These two LPs released on the Warner Brothers label in the U.S. are two of my favorite SLADE albums and they've never been issued on CD anywhere in the world. Both albums differ from their UK counterpart very much like the early Beatles U.S. Capitol albums.
Slade released "Old New Borrowed And Blue" in the UK in early 1974 and it went straight to #1. In America, Warner Brothers tried to break the band to U.S. audiences by releasing "Stomp Your Hands, Clap Your Feet" which was pretty much the same album minus a few tracks ("My Friend Stan" and "My Town"). Like the abbreviated U.S. version of "Revolver," the 10 song version is quick and to the point although I'm not really sure of the logic of taking off those two songs especially since "Stan" was a worldwide hit and "My Town" is a great rocker that I'm sure Americans would have loved.http://www.megaupload.com/?d=9KTXM0GU
SLADE IN FLAME
"Slade In Flame" was the band's first film and soundtrack but this was no "A Hard Day's Night" and nowhere near "Hold On!" I've always enjoyed the movie but it's a bit slow and serious and not at all what you would expect from a fun, goodtime band like Slade. The music on the 1975 soundtrack also reflects a mature production (a horn section!) but yields some STELLAR tunes like "How Does It Feel?" and "Far Far Away."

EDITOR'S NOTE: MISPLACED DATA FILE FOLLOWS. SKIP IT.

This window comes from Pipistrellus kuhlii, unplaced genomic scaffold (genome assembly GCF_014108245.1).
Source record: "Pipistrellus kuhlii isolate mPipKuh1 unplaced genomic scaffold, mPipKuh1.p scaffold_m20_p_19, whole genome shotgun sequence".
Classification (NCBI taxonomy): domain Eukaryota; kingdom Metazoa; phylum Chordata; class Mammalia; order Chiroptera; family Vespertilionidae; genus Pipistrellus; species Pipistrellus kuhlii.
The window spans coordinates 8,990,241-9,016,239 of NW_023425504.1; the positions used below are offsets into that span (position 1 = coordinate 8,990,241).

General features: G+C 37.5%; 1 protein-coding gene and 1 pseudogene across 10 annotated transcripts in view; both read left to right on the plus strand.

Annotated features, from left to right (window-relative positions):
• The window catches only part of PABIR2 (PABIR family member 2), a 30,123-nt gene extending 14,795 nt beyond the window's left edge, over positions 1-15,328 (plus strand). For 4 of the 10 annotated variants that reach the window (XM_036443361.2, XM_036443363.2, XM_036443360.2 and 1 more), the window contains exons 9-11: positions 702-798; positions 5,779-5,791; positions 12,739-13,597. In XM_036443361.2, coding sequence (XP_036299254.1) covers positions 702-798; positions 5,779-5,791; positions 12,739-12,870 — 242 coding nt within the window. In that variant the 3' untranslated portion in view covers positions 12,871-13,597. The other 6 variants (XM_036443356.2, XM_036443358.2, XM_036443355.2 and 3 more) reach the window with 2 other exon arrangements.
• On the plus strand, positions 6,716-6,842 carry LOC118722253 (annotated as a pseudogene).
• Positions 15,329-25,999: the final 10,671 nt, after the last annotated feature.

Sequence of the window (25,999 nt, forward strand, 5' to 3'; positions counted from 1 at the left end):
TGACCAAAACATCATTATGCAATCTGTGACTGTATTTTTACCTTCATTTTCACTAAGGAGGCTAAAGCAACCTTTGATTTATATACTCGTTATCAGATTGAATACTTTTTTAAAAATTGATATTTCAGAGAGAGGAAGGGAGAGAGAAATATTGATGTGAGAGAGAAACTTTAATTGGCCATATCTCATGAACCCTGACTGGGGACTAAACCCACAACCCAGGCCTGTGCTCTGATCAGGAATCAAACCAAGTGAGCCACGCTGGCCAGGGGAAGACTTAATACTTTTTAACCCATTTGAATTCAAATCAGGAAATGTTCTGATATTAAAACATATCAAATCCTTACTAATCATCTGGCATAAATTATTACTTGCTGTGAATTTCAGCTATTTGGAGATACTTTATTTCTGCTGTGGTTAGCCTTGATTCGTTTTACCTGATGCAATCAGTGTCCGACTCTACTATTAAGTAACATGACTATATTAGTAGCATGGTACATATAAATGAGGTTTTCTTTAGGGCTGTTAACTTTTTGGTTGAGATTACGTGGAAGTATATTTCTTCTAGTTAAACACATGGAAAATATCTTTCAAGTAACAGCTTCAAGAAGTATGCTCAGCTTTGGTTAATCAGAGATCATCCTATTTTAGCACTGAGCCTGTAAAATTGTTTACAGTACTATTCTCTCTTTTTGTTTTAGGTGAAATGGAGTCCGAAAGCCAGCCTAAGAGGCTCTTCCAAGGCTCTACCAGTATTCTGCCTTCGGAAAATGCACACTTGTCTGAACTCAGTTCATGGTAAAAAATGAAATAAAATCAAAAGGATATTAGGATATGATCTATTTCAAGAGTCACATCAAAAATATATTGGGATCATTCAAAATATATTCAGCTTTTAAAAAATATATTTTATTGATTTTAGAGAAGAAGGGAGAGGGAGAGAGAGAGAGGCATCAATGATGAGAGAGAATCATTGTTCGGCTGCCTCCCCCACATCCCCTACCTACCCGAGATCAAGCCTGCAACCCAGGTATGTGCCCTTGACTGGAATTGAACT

Two songs differ between the U.S. and UK versions. The U.S. substituted two UK hit singles ("The Bangin' Man" and "Thanks For The Memory" filling this version with four UK hits) for the sentimental "Summer Song (Wishing You Were Here)" and a good but typical mid-tempo song called "Heaven Knows."
Which is better? You decide...
Stan aside, my friend Alex in the UK is super cool and this is just one of the reasons. He met Noddy Holder at an event for the DVD release and got an autograph for me on a promo card. THANKS ALEX!! 'E's a gud bloak, eye beleeve!